All three seasons were available on Netflix streaming as of December 2011; however, the first two seasons, and the first half of the third, were removed without warning in January 2013,[25] before the series was completely removed in April of the same year.

Asia[edit]

Europe[edit]

See also[edit]

References[edit]

  1. ^ The aforementioned Gundam nods appear often, which comes easy since both series are produced by renowned studio Sunrise. Yet that does not stop the show from humorously referencing other anime like Cobra and Neon Genesis Evangelion. U.S. publisher Funimation takes it a step further in the English dub with a barrage of pop culture nods from Wheel of Fortune to Robotech to Lord of the Rings." http://blogs.starbulletin.com/otakuohana/?p=474 Honolulu Star-Bulletin
  2. ^ a b "ADV Acquires SGT. Frog". AnimeNewsNetwork. November 20, 2006. Retrieved 5 March 2010. 
  3. ^ http://www.animenewsnetwork.com/news/2012-01-30/adv-court-documents-reveal-amounts-paid-for-29-anime-titles
  4. ^ a b "Funimation Picks Up Over 30 Former AD Vision Titles". AnimeNewsNetwork. July 4, 2008. Retrieved 5 March 2010. 
  5. ^ "小学館漫画賞: 歴代受賞者" (in Japanese). Shogakukan. Retrieved August 19, 2007. 
  6. ^ "Musha Kero Volume One: Legendary Hero, De gozasoro!". Keroro Gunsou. Season 5. Episode 211. TV Tokyo.
  7. ^ "SGT Frog Invades ADVFilms.com". AnimeNewsNetwork. November 15, 2006. Retrieved 5 March 2010. 
  8. ^ "ADV Films Officially Announces Sgt. Frog, No February Release". AnimeNewsNetwork. November 20, 2006. Retrieved 5 March 2010. 
  9. ^ "PodOmatic | Best Free Podcasts". Wha-chow.podomatic.com. Retrieved 2014-06-26. 
  10. ^ "FUNimation Posts Test Episode of Sgt. Frog". Animation Magazine. November 4, 2008. Retrieved 5 March 2010. 
  11. ^ "Sgt. Frog - TEST EPISODE - For Review". Funimation. YouTube. Retrieved 5 March 2010.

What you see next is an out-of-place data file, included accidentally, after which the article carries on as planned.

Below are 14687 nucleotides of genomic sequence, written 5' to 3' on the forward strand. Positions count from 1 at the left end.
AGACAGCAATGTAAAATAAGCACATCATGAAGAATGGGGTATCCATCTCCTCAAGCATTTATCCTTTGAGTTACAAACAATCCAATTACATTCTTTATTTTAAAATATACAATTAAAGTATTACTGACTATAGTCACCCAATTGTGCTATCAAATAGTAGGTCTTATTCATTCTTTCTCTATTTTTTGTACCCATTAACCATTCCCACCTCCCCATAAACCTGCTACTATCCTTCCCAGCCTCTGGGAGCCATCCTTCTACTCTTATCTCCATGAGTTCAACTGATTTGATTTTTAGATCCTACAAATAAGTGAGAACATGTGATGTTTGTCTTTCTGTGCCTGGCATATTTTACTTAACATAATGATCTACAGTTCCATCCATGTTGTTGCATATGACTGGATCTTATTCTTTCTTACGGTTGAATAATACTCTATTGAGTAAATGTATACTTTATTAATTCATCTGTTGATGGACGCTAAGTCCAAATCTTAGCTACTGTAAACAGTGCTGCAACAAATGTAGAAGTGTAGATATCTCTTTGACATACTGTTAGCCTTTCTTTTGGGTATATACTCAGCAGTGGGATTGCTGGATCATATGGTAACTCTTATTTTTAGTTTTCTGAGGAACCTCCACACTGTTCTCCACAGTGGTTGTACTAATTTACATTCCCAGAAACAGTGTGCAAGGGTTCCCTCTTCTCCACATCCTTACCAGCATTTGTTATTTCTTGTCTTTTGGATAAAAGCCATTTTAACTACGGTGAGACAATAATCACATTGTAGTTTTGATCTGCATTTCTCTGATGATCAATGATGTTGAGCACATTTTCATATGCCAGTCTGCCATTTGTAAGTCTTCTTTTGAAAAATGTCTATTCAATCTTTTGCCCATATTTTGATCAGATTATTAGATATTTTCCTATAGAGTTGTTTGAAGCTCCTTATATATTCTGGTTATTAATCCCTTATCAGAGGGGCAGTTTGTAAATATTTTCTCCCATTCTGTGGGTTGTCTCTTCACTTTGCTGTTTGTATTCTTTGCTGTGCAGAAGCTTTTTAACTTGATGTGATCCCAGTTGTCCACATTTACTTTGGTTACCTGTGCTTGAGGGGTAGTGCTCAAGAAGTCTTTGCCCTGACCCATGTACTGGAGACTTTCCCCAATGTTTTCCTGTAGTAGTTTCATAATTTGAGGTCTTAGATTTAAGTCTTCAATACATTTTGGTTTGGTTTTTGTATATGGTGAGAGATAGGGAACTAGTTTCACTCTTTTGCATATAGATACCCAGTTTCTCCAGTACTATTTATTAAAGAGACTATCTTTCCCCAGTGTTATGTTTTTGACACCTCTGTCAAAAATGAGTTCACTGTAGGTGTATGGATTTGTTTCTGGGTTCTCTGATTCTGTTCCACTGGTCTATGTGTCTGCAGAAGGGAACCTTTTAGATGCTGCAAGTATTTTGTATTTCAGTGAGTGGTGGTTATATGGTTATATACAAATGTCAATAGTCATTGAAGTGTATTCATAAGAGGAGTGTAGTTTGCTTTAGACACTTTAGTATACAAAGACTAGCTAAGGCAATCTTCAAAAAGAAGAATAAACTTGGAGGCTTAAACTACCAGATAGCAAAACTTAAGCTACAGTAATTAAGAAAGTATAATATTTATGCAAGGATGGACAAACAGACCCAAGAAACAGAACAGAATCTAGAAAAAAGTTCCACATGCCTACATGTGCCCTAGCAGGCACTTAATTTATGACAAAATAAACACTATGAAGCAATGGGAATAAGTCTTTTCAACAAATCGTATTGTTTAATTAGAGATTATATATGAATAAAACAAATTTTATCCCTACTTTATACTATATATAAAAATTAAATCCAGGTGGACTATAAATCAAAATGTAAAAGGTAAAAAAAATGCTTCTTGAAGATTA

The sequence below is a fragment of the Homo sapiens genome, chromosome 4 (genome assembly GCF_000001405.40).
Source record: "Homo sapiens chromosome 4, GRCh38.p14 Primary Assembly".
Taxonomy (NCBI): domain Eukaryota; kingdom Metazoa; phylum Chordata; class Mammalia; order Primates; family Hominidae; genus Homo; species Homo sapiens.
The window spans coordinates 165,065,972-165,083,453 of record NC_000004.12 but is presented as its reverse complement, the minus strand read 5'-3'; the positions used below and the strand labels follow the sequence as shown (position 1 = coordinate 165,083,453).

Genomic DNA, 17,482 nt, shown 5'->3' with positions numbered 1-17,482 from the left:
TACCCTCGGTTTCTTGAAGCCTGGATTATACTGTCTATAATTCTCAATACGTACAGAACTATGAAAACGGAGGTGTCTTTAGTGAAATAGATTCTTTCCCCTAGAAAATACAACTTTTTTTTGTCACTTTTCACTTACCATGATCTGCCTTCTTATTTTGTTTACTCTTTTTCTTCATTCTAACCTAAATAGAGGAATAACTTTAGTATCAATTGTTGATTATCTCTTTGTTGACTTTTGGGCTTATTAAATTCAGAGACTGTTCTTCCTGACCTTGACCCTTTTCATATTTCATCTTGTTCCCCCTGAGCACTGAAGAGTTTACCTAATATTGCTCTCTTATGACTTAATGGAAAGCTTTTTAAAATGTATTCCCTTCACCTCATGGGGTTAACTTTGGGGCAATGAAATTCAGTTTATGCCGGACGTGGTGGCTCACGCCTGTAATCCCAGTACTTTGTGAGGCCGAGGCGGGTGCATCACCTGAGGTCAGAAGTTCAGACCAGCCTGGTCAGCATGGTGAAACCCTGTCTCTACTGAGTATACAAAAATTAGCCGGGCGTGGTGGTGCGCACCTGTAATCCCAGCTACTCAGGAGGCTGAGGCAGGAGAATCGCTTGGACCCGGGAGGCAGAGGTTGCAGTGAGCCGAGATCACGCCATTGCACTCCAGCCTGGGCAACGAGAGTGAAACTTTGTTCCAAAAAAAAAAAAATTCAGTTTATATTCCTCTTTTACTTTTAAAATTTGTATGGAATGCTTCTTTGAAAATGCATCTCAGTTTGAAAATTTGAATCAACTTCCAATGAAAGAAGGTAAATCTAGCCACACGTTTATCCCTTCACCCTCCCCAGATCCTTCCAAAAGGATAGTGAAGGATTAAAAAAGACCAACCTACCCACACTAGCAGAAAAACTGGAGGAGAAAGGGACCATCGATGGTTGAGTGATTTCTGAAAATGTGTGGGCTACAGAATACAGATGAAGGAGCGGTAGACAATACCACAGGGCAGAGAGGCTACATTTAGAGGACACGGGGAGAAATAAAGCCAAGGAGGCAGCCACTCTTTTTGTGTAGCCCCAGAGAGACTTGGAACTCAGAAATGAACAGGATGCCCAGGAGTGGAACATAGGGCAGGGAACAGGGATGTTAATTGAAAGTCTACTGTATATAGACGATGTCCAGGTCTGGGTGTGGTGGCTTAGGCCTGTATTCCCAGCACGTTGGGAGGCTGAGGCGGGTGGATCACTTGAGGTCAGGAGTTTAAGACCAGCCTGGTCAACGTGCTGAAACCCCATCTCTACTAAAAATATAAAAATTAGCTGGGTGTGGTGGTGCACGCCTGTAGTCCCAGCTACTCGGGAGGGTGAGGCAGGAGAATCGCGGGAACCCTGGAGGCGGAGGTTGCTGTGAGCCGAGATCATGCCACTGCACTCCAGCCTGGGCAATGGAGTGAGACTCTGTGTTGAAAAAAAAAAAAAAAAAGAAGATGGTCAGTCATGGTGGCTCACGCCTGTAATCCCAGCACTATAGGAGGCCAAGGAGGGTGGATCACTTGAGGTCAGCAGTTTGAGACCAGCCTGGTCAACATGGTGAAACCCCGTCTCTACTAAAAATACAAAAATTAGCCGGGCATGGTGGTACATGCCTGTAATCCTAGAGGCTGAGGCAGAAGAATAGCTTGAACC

12. ^ http://www.animenewsnetwork.com/news/2011-02-19/funimation-adds-3rd-sgt-frog-anime-season
  13. ^ "Funimation industry panel Katsucon 2013, Recorded live from United States, District of Columbia, Washington on my iPad on 2/15/13 at 6:48 PM EST aquastar83". Ustream.tv. 2013-02-15. Retrieved 2014-06-26. 
  14. ^ "Watch Sgt. Frog Online - Free at Hulu". Hulu.com. Retrieved 2014-06-26. 
  15. ^ "Keroro Gunsou: 1st season DVD-BOX (limited edition)". Amazon Japan. Retrieved 25 February 2011. 
  16. ^ "Sgt. Frog: Season 1, Part 1". Amazon. Retrieved 7 March 2010. 
  17. ^ "Sgt. Frog: Season One, Part 2". Amazon. Retrieved 7 March 2010. 
  18. ^ "Sgt. Frog: Season 2, Part 1". Amazon. Retrieved 5 March 2010. 
  19. ^ "Sgt. Frog: Season 2, Part 2 (2010)". Amazon. Retrieved 5 March 2010. 
  20. ^ "Sgt. Frog: Season 1: Todd Haberkorn, Cherami Leigh, R. Bruce Elliot, Christopher R. Sabat, Jamie Marchi: Movies & TV". Amazon.com. Retrieved 2014-06-26. 
  21. ^ "Sgt. Frog: Season 2: Todd Haberkorn, R. Bruce Elliot, Cherami Leigh, Christopher R. Sabat, Justin Nordell: Movies & TV". Amazon.com. Retrieved 2014-06-26. 
  22. ^ "Sgt. Frog DVD Season 3 Part 1 (Hyb)". Rightstuf.com. 2011-07-26. Retrieved 2014-06-26. 
  23. ^ "Sgt. Frog: Season 3, Part 2: Jamie Marchi, Leah Clark, Christopher R. Sabat, Todd Haberkorn, Colleen Clinkenbeard: Movies & TV". Amazon.com. Retrieved 2014-06-26. 
  24. ^ "Sgt. Frog: Season 3: Andrea Kwan, Brina Palencia, Candice Moore, Colleen Clinkenbeard, Jamie Marchi, Joel McDonald, Justin Nordell: Movies & TV". Amazon.com. Retrieved 2014-06-26. 
  25. ^ "Netflix - Watch TV Programmes Online, Watch Films Online". Movies.netflix.com. Retrieved 2014-06-26. 
  26. ^ Norma Editorial: Catálogo: Keroro

External links[edit]